- The Chinese government has recognised the need to transition the country’s growth model from debt-driven fixed-asset investment to a more sustainable household consumption model.
- The Chinese residential property market is now in a recession on key metrics and what we know today is likely being factored in by the financial markets, although the true depth of the underlying problems are unlikely to be fully apparent yet.
- In our view, China eventually faces a further tightening of domestic monetary policy if it doesn’t allow the renminbi to decline materially in value given the change in the structure of its capital account over the past few years.
- A devaluation of the renminbi will also improve the competitiveness of Chinese exports, particularly given the large devaluations of the euro and the yen during 2014.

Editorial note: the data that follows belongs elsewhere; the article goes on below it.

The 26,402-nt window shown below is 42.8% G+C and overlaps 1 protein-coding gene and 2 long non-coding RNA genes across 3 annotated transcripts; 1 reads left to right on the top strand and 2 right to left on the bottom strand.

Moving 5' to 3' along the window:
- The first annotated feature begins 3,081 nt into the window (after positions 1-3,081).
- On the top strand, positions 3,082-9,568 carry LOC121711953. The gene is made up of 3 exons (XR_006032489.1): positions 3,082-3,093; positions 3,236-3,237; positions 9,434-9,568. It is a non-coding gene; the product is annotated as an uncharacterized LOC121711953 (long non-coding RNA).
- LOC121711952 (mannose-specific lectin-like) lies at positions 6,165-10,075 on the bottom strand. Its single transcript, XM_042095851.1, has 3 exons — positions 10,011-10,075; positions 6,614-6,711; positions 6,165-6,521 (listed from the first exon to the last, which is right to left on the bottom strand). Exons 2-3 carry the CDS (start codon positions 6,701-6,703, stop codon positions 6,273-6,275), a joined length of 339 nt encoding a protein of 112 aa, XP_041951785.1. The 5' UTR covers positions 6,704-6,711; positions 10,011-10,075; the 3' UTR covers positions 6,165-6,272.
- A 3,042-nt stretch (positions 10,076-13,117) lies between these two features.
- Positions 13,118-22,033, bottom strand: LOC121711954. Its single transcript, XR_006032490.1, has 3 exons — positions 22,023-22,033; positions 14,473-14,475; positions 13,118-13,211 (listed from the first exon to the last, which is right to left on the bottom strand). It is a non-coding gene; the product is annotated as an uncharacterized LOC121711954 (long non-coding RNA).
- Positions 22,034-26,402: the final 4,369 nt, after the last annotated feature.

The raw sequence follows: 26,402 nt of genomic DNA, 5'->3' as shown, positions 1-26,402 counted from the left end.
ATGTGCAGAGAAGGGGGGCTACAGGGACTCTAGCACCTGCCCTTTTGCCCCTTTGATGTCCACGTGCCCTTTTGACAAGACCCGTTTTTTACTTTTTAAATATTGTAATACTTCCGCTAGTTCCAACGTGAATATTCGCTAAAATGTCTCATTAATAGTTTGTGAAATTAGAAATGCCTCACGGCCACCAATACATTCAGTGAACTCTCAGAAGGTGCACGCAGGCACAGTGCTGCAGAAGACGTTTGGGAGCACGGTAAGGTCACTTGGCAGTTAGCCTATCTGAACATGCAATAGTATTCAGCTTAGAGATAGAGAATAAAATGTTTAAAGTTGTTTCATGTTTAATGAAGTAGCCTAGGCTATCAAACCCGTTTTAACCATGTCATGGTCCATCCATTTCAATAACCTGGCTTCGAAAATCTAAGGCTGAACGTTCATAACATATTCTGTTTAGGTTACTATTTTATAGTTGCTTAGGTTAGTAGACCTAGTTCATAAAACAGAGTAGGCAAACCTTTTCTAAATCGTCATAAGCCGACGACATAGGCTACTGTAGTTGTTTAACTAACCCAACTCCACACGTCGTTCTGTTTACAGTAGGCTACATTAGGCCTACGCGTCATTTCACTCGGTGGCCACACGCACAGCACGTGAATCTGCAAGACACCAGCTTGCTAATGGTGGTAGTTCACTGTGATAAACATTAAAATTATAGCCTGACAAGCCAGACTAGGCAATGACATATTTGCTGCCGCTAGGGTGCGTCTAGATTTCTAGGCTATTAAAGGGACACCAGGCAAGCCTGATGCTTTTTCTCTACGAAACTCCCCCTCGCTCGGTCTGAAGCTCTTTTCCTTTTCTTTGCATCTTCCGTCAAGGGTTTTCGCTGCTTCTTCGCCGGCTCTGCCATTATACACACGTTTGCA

- This will have a number of implications for the Australian equity market:- the pressure on our key commodity exports including iron ore and aluminium is unlikely to be over yet
– the Australian dollar is likely to come under further pressure which should continue to support the outlook for a number of the internationally focused domestic corporates
– China will be exporting disinflation to the world, along with Europe and Japan, and this means bond yields are likely to remain under downward pressure, and
– domestic income growth will continue to remain under pressure as the terms of trade adjusts making it more difficult for domestic focused companies, including some of our major companies at the larger end of the market (particularly those that have benefited from the duopoly/oligopoly-nature of a number of Australian industries).